New Swords sculptures combine beauty, history and nature

A variety of sculptures reflecting elements of the heritage, history and culture of the area have been installed by Fingal County Council in Swords over the past year.
The eye-catching new works, which have been put in place since 2017, add visual appeal and provide a link to the human and natural past amid the hustle and bustle of the modern town.

The projects were conceived and initiated by District Supervisor of Parks Colm Rigney, and implemented by the Operations Department.They can be found at four points in the town, at Pinnock Hill on the main entrance to the town; North Street/Seatown Road junction; Seatown Roundabout; and Estuary roundabout.This sculpture at Pinnock Hill features a spectacular four-metre high piece of bog oak from the Bog of Allen, which is “up to 5000 years old”, according to Mr Rigney. The surround of the bog oak is built from limestone kerbs taken from renovation works at North Street in Swords. Two swans with golden beaks in full flight are also depicted on their way to the Swords Estuary.

The sculpture on North Street features a piece of Cedar Glauca, which is approximately 100 years old, 14 foot in length and five inches thick. It features carvings of local landmarks like the Round Tower, Church Road, Swords Castle, Bridge St, and the Fingal County Council logo, with the words “Fáilte Sord 2018” in Gaelic script carved into the piece of cedar. Mr Rigney said this work is designed as “a welcome for all”. CNC carried out the inscription works.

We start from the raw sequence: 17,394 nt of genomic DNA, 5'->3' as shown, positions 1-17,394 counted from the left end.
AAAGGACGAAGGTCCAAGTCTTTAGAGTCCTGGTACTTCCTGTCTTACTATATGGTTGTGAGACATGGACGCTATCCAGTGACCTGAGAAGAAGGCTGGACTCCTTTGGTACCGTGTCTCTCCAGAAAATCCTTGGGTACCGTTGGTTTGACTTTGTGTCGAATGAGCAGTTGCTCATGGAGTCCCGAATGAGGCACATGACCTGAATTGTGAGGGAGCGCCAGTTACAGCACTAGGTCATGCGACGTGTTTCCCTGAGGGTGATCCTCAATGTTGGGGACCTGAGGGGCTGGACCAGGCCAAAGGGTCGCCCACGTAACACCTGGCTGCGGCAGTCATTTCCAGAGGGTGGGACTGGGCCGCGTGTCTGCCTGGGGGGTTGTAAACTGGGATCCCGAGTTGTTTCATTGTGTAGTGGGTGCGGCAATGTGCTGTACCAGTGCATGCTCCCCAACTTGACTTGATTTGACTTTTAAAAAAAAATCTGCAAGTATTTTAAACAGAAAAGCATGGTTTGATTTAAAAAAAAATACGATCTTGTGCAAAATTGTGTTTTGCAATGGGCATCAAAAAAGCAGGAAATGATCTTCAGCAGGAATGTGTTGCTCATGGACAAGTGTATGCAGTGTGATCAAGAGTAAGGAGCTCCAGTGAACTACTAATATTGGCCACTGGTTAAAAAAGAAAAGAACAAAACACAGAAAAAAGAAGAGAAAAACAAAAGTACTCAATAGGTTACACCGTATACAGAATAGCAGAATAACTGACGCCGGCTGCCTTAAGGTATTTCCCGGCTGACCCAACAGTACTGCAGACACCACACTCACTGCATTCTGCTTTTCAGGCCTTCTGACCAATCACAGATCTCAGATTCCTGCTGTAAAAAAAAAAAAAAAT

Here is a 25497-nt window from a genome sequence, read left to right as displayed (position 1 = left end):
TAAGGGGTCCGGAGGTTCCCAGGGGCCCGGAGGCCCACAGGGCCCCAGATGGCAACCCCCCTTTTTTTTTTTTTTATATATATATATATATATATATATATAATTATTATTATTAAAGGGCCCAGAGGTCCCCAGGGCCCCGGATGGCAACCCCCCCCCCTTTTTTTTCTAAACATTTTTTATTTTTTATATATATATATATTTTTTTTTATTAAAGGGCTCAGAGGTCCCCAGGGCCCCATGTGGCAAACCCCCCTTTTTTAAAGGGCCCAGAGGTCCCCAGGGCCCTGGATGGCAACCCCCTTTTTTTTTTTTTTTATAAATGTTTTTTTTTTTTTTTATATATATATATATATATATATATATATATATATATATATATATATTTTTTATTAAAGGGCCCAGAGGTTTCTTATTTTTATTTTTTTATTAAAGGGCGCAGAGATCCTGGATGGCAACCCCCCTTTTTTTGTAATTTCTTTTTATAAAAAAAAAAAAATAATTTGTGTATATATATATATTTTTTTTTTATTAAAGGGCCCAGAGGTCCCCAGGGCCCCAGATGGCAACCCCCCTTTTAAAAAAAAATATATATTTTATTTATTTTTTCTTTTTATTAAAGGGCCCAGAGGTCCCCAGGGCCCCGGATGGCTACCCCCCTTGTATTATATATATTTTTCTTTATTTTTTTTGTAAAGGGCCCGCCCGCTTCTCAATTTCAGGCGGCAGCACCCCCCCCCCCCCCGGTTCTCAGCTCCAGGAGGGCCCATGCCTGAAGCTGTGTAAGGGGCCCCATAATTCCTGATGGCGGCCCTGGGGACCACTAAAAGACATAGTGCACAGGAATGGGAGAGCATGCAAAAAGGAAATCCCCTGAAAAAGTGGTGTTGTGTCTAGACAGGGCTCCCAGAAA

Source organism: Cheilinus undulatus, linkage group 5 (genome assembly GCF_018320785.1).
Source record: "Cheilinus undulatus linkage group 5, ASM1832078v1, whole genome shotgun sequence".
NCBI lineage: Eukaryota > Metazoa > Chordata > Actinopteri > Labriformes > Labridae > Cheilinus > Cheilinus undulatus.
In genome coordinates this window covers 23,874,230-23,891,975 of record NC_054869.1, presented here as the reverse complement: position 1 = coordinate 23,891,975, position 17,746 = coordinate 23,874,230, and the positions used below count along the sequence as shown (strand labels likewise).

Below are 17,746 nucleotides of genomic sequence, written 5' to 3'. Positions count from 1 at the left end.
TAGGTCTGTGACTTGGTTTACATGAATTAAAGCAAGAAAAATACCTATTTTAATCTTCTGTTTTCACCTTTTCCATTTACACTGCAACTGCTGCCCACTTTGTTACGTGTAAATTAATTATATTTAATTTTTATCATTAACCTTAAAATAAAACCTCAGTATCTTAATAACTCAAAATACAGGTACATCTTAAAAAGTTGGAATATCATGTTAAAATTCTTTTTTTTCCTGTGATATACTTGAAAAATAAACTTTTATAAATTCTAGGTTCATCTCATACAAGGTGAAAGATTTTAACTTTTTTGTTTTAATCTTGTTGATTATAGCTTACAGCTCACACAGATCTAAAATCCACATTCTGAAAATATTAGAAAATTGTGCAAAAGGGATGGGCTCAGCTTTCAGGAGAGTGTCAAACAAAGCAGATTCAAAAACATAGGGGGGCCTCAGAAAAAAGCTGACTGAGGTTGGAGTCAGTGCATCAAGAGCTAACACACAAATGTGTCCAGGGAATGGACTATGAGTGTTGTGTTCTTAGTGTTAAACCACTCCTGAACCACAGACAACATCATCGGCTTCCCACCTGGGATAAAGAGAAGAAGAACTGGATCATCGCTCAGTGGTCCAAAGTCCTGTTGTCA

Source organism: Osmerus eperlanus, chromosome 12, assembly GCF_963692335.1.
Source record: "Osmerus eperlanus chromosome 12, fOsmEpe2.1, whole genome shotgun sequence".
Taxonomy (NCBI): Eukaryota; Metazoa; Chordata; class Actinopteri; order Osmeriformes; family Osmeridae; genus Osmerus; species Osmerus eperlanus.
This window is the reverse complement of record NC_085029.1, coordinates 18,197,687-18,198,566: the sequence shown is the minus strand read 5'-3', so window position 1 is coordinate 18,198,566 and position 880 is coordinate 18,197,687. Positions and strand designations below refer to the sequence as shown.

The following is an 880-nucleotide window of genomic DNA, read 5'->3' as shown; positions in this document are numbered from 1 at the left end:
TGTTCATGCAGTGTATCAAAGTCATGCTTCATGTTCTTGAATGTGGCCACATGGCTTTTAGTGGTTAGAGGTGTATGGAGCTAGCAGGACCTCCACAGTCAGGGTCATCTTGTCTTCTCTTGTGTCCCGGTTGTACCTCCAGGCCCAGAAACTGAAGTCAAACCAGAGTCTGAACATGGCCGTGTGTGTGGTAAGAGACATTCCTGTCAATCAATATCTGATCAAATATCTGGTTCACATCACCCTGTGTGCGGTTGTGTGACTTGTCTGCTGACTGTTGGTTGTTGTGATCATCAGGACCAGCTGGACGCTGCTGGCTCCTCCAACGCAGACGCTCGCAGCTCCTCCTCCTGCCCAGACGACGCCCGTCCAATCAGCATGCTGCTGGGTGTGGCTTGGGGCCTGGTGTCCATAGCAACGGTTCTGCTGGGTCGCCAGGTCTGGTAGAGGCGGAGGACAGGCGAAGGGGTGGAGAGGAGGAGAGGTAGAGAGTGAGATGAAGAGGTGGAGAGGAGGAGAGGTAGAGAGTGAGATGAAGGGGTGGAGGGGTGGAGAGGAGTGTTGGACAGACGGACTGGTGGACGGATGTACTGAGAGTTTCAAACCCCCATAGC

At Seatown Roundabout, formal planting and the installation of vintage farming equipment are intended “to tie up with some of the wonderful gardens in Fingal and our long standing affiliation with market gardening”, according to Mr Rigney. “It’s a place to while away the hours or just sit and relax for a few minutes”.

The Estuary Roundabout featuring Red Deer was inspired by the close connections of the animals to Fingal. Lord Talbot maintained own herd of red deer at Malahide Demesne around 1600, and Lord Considine of Portrane continued the breeding of this herd up to the early 1800s and donated some of his herd to Lambay Island in 1821, where they are still grazing there to this day. Lord Gainsfort of Howth Demesne also continued the breeding of a section of this herd up to the early 1800s. That group of Red Deer formed the backbone of the herd which has been bred successfully by the Ward Union since 1821 to the present.

A Rock Garden has also been constructed at Bridge Street which features a bespoke curved mahogany chatting bench. Along with planting of various trees and plants in the Garden, an original early 20th century hand water pump complete with Balrothery District Council plaque has been restored. A granite gate post recovered from Swords Castle during excavation works serves as the name stone at the entrance to the Garden; it is engraved with the name of the park in Irish and in the ancient Irish Alphabet of Ogham which dates from the 5th Century.

Director of Services in the Operations Department, David Storey said “the sculptures and improvements recently installed in Swords show the ingenuity and hard work of the Operations team. The projects are a proactive and interesting way of improving the public space for residents and visitors”.